Most of the attention in the media is now focused on the several forms of cancer treatment grouped under the flattering term “Precision Medicine.” I find that the term raises my skepticism index just a bit; it’s like eating establishments labeling themselves “Gourmet Restaurants,” the implication being that joints not so identified are just feeding troughs for the undiscerning masses. What is medicine that is not included in the category “Precision Medicine?” Do we call it “Slapdash Medicine?”
However, subduing my skepticism for the moment, let me concede that the term has some meaning besides the preening. Cancer has typically been classified as to its location – breast, lung, liver, prostate, and so on. This classification carries with it an implicit assumption that all the cancers within each of those classifications more or less resemble one another, and can more or less be treated in the same way. This is where precision medicine is genuinely different. There are many different types of breast cancer, and their treatment, and, perhaps most important, their prognoses, can be very different. The goal of precision medicine is exactly that – to distinguish between the types of cancer, and between individual cancers, and to treat each cancer in the most effective way available.
Before going down that pathway, let me first review a bit about what makes cancer be cancerous. Cancer cells that emerge in different parts of the body do not much resemble one another. They are mutations of entirely different cells. In some cases, the mutations are random errors of transcription of the genetic material. Most of these will simply die off, but in some cases the mutations include features that not only enable the mutated cells to survive, but confer characteristics that make the cells cancerous, such as the proclivity to keep reproducing after the point at which normal cells die off, and the avidity with which they absorb nutrients and grow. In some cases, the mutations are externally caused by such factors as tobacco, sun exposure, and other carcinogens. In any case, different types of cancer cells resemble one another in only a few respects, for example, in the sense that they can genetically shut off the programmed cell death feature than normal cells incorporate, and that they are greedier than normal cells. This has led to forms of treatment that work to some degree in most types of cancer.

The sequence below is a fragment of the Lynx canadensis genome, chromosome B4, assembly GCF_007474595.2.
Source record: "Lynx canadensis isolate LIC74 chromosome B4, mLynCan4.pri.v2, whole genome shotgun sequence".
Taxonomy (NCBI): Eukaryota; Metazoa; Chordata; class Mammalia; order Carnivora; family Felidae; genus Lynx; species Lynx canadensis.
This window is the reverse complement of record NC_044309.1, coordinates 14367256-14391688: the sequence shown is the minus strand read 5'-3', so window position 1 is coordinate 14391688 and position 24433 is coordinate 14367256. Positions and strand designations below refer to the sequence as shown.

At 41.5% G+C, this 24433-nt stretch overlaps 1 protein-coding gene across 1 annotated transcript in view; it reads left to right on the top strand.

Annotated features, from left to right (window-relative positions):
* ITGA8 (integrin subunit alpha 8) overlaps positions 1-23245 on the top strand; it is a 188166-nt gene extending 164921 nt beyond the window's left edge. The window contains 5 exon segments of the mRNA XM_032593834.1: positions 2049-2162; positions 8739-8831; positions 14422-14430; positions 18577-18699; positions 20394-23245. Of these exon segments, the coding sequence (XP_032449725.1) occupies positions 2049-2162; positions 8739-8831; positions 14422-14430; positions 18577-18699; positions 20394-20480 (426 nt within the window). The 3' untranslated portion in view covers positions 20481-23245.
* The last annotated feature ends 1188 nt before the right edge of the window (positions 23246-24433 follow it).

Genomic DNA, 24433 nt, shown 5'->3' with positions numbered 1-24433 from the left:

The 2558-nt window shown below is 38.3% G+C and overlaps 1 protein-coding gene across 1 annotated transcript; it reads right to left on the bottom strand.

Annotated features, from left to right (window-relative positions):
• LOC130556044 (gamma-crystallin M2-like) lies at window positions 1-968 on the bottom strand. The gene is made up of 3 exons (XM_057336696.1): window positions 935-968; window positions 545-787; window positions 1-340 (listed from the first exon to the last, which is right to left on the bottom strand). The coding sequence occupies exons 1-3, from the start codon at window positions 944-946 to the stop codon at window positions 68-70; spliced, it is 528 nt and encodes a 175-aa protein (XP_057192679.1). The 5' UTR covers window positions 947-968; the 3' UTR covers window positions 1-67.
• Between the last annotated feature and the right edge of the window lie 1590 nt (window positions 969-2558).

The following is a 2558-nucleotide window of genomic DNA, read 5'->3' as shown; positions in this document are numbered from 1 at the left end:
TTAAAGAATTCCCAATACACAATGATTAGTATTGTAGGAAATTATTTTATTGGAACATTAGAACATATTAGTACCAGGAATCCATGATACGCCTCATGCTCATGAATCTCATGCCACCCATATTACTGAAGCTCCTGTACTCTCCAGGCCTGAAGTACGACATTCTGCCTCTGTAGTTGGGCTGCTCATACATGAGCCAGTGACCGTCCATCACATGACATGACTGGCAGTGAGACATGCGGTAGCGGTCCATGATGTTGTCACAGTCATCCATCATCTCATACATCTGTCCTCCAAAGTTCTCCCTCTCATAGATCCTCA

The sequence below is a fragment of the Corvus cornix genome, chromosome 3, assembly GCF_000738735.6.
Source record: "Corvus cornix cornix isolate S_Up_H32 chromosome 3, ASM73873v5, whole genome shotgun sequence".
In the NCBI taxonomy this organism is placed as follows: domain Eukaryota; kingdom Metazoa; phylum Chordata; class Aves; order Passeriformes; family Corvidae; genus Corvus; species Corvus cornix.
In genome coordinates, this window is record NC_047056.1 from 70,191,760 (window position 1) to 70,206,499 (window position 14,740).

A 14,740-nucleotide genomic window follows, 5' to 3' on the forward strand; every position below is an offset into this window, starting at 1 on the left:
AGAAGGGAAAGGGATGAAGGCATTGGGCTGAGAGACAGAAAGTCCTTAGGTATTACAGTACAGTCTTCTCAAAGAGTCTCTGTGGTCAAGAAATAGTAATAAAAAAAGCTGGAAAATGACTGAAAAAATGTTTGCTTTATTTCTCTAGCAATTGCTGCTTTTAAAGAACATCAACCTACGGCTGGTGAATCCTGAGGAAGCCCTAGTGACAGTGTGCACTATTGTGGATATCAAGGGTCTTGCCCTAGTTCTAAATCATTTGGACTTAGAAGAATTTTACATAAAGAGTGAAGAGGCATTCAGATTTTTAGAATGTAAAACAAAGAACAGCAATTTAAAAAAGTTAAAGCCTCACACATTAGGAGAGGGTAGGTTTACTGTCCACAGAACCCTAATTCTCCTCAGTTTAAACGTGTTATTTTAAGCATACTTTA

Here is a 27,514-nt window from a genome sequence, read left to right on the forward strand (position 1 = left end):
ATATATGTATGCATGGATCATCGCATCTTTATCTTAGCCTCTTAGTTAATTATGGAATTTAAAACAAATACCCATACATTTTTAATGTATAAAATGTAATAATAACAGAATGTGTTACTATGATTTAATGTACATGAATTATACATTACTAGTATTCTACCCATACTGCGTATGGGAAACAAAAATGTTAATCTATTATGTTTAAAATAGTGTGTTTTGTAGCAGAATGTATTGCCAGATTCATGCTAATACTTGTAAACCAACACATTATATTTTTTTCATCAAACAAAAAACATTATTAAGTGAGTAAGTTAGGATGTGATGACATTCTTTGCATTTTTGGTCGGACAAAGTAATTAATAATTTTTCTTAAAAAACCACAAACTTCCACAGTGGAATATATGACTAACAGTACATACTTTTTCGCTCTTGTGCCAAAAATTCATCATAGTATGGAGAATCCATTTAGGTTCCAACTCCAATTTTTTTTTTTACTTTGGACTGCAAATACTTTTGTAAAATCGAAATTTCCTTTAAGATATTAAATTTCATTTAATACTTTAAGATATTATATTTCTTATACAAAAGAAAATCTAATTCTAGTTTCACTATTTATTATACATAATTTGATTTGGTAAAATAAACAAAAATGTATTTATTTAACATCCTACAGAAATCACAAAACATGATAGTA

In a previous installment which posted on October 8, I attempted to describe the current lay of the land in cancer treatment, touching briefly on some more recent developments, but focusing mostly on the improvements and refinements in the standard treatment forms, which are after all the treatments modalities employed in the great majority of patients. Those are surgery, chemotherapy, and radiation therapy. To recap briefly, I pointed out that each of these forms of treatment has been immensely improved since they were first introduced, and I noted the genuinely good results achieved in some of the most commonly-occurring types of cancer.
The differences between cancers affecting a single location can be highly significant, and teasing out these differences requires a level of investigation far more intensive than distinguishing between different bacterial pathogens. Researchers have to delve deeply into the structure of the individual cancer cells, down to the structure of the genetic material that determines the cancer’s behavior. Among the most promising developments in cancer research are tools that permit researchers to investigate the DNA of cancer cells, and also in some cases to alter the DNA of cells in the human immune system so that these cells are able to attack cancer cells. There tools are known by their abbreviations – CRISPR-Cas9 and CAR-T.
CRISPR-Cas9 stands for clustered regularly interspaced short palindromic repeats and CRISPR-associated protein 9, if you want to know. Some bacteria have evolved a genome-editing technique which lets them capture snippets of DNA from invading viruses and use them to create DNA segm